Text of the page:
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Sac State is Not Your Parents' University

Students aren’t yet arriving in flying cars, but new technology has brought some major changes to everyday life at Sac State. With online classes, book ordering and library databases, today’s student has faster access to information than could have been imagined
just a decade ago.

Sac State hydrogeology professor Tim Horner on the American River in SacramentoStudents are also more mobile, with seemingly every hand connected to a cell phone, pager or digital organizer. And they’re less likely to be stuck in line, with phone and data line connections fast replacing walk-up windows. With a password, a student’s
academic records are as close as

Consider student Ericka Anglin. She and others like her have caused a big drop in the need for index cards, pockets full of copying machine change and even micro-fiche. The 20-year-old business major does much of her research online.

“I’ve hardly ever gone inside the library building,” Anglin says. “I do all my research from one of the computers on campus.”

The University Library’s online service has made that possible for many students. It provides access to thousands of full-text journals and popular press publications, in databases such as Lexis-Nexis.

“Things are sure different,” muses Larry Augusta, a 1962 graduate. “I remember we were just getting good typewriters … I had a very serviceable manual Smith-Corona, but the problem was manual typewriters didn’t produce uniform copy.”

Larry AugustaAugusta, now an assistant chief counsel with the State Board of Equalization and president-elect of the CSUS Alumni Association, remembers trying to borrow a better typewriter and struggling withstate-of-the-art correction tape and erasable bond paper.

“My, what a lot of grief a simple word processor would have saved me," he says.

Today’s students also have online access to academic records, evaluations of their progress toward graduation and more through a computerized system called CasperWeb. That same system allows professors to turn in grades, which one professor recently accomplished from France.

Engineering student Eric Guerra, 22, says CasperWeb is far better than the automated phone system—the one that saved students from the pandemonium of in person.

“I like to see it all in front of me, all of my academic information right there,” Guerra says. “One thing that’s really good—I can make sure I didn’t punch the wrong number on the phone and end up with a ballet class rather than calculus.”

As an engineering student, Guerra sees much of the world’s best technology as soon as it becomes available.

Hewlett-Packard, Intel and other hightech companies are constantly investingin their future employees, making contributions of equipment and staff expertise to engineering and computer programs. And Riverside Hall, which houses the College of Engineering and Computer Science, is equipped to provide fast, wireless computer access to laptops in its interior.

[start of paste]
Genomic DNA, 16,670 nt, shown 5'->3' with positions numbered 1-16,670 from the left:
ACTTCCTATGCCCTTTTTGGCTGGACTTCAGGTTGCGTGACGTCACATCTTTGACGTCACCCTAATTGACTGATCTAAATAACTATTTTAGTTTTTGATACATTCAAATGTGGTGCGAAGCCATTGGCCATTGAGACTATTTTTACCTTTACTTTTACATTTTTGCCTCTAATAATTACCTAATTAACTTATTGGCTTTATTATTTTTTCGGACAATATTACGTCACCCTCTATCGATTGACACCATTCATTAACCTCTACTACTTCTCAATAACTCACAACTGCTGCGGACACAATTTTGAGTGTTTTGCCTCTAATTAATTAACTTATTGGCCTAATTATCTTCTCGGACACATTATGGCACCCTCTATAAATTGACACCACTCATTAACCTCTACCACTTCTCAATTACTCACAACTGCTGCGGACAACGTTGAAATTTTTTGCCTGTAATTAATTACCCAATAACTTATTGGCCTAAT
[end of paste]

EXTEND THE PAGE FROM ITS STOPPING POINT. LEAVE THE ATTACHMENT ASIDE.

Other students are taking entire classes online.

Sac State’s Web-based class listing has grown rapidly since the first online class was offered in fall 1997. There’s now more than 30 Webbased classes enrolling about 1,000 students each semester. And more than 150 other classes meet each semester in traditional classrooms but have websites featuring interactive quizzes and presentations.

Surprisingly, senior faculty members seem particularly interested in developing online courses, according to Rose Leigh Vines, director of distance and distributed education. Another surprise—students who take Web-based courses live close to campus, work, and otherwise resemble the average student.

All this campus technology combined with better and cheaper personal communication gadgets have made many students into star multi-taskers.

Pagers, cell phones, e-mail, “I can’t live without any of it,” says Anglin, who is a full-time student, directs the Student Access Center and is involved with student government.

“If it weren’t for my cell phone, e-mail and message phone, there’s no way I could do it all,” agrees Guerra. He also works, is involved in student government and plays in a traditional Latin American band. “All the technology helps you get the most out of the little time you have.”

There’s some concern, of course, that the technology might take away some important human contact. When students register and buy books online, and even tour the campus on the Web, it can be easy to forget about real people.

And, as so many alumni point out, real people make the Sac State experience memorable. Fortunately, professors have shown a strong commitment to giving current students the same experience Augusta remembers so fondly.

“I had professors who were very interested in students and their lives, and I would visit them and get to know them very well,” Augusta says. “They were always accessible. That was something that was so great about Sac State.”


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